Controversial ruling impacts banks holding bills as security

Controversial ruling impacts banks holding bills as security | BDM Blog | BDM Law

The Commercial Court in The Sea Master(1) has ruled that an intermediate holder of a bill of lading such as a bank is bound by the jurisdiction of an arbitral tribunal under the arbitration agreement contained or evidenced by the bill even though it may only hold that bill temporarily and irrespective of whether or not it has been subject to any obligations under COGSA.

Popplewell J reached the above conclusion by applying the ‘doctrine of separability’ which underlines the stand-alone aspect of an arbitration agreement. He said that it could not be assumed that COGSA intended rights and obligations under the arbitration agreement to be treated the same as substantive rights and obligations in the contract of carriage.

The ruling is contrary to the previously accepted position (albeit a result of obiter comments by Aiken J in The Ythan(2) that an intermediate holder of a bill of lading is not under any obligation to arbitrate unless it is subject to the liabilities under the bill under section 3 of COGSA or seeks to make a claim against the owner falling within the scope of the bill’s arbitration clause.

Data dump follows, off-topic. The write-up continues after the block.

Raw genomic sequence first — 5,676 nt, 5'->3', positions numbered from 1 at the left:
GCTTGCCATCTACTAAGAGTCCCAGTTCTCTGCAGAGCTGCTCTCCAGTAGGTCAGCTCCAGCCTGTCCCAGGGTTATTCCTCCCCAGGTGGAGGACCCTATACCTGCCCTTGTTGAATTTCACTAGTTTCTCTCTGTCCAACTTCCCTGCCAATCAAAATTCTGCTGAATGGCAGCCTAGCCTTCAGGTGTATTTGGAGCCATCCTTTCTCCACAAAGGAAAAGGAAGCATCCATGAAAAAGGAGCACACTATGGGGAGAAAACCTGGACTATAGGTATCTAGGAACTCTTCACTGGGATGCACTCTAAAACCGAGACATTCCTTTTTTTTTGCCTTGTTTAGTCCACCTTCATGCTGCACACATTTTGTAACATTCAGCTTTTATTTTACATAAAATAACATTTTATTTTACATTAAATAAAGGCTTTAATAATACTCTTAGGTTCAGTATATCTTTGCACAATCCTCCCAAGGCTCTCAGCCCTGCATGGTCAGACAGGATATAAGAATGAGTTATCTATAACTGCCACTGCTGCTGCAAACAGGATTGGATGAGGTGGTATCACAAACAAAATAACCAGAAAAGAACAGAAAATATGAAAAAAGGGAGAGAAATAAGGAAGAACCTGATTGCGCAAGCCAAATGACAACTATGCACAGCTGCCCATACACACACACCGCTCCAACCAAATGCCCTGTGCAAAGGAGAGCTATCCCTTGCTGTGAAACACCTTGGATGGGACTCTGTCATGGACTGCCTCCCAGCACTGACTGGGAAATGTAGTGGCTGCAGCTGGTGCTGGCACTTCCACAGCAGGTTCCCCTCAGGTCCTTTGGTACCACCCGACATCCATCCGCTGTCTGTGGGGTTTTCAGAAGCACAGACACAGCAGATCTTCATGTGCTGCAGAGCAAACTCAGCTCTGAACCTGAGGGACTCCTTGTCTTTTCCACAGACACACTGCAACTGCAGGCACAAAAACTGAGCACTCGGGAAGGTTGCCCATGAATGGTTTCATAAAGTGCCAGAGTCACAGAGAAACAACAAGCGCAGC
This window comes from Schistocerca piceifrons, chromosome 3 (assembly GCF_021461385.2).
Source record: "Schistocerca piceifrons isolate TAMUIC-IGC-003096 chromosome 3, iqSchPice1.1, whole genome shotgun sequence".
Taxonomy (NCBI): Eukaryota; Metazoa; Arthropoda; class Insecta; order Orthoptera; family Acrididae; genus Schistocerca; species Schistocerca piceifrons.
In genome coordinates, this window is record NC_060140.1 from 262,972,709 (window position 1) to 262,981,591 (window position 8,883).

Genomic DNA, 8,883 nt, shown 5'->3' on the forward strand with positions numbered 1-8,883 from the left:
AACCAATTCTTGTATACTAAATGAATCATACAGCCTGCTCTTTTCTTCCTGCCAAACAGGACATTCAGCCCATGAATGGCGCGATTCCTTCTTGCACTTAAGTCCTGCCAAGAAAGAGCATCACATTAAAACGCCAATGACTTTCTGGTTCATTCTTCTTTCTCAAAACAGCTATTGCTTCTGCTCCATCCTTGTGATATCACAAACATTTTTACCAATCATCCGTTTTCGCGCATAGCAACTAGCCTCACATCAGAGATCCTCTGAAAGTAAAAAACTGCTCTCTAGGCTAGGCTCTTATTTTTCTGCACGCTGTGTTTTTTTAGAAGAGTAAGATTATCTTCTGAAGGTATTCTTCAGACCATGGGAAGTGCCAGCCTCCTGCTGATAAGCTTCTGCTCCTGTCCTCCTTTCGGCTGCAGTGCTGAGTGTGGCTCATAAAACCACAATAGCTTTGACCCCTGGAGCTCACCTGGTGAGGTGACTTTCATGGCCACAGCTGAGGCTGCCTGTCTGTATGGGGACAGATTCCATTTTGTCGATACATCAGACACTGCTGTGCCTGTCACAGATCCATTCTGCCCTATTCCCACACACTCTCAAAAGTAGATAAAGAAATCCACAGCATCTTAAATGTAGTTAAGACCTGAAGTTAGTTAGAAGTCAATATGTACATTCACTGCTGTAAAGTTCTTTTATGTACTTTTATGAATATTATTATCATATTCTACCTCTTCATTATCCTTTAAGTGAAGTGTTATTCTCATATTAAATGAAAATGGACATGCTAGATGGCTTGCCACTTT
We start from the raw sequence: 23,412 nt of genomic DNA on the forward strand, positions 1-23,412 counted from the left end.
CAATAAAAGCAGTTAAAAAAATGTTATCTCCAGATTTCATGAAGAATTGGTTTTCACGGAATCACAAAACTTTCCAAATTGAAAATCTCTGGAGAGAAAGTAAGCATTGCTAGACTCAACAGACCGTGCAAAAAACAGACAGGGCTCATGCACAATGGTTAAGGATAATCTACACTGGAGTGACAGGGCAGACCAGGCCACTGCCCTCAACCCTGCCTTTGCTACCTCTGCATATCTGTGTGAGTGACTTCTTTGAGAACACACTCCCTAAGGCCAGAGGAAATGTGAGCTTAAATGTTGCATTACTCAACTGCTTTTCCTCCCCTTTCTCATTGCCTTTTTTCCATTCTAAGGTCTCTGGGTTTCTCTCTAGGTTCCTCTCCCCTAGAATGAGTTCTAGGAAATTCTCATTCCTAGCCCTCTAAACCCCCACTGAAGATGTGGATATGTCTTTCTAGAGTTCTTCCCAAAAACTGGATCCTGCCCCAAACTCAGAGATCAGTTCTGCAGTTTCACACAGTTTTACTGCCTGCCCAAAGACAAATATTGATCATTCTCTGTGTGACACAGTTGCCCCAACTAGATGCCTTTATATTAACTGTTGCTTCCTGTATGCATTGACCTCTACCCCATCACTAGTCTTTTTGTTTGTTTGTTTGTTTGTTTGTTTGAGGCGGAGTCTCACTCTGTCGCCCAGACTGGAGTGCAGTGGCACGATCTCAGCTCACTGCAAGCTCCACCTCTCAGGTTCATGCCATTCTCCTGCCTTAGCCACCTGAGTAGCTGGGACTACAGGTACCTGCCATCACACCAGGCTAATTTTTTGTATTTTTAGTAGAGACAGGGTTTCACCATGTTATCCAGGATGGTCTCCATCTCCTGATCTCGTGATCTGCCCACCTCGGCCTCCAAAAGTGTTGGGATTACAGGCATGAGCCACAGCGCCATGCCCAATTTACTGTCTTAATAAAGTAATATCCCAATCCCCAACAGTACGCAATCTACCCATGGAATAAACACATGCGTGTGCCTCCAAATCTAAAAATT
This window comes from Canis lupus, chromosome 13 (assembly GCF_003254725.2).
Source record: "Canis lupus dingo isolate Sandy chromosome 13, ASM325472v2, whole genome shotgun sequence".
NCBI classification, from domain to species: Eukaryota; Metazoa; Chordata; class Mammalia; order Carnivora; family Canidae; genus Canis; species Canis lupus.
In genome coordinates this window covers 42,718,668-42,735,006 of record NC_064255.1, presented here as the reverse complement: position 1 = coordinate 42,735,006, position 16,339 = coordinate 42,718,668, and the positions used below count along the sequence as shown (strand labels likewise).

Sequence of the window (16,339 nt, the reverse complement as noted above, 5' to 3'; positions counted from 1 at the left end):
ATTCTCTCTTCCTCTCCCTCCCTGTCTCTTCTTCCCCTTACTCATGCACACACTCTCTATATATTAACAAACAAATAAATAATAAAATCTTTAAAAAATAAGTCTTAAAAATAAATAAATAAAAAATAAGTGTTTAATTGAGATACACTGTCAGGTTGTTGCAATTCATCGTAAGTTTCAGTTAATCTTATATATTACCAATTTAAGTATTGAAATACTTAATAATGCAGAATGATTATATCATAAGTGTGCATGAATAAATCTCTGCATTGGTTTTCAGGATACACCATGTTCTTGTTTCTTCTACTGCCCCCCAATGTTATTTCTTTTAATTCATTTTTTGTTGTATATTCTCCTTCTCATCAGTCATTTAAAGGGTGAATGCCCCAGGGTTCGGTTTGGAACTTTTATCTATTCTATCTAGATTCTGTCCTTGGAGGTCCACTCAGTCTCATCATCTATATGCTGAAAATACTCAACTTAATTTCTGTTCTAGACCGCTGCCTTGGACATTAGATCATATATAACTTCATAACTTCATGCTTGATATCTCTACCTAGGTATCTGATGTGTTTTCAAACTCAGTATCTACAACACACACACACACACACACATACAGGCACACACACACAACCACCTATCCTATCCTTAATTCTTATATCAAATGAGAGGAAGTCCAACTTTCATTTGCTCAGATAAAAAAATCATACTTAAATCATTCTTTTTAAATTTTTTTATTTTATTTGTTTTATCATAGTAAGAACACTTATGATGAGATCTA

The implications of this ruling on financial institutions holding bills as security are potentially significant and they will be banking on a successful appeal to the Court of Appeal to restore the previous status quo.

  1. Sea Master Shipping Inc v Arab Bank (Switzerland) Limited (‘The Sea Master’) [2018] EWHC 1902 (Comm).
  2. Primetrade AG v Ythan Ltd (“The Ythan”) [2006] 1 Lloyd’s Rep 457.
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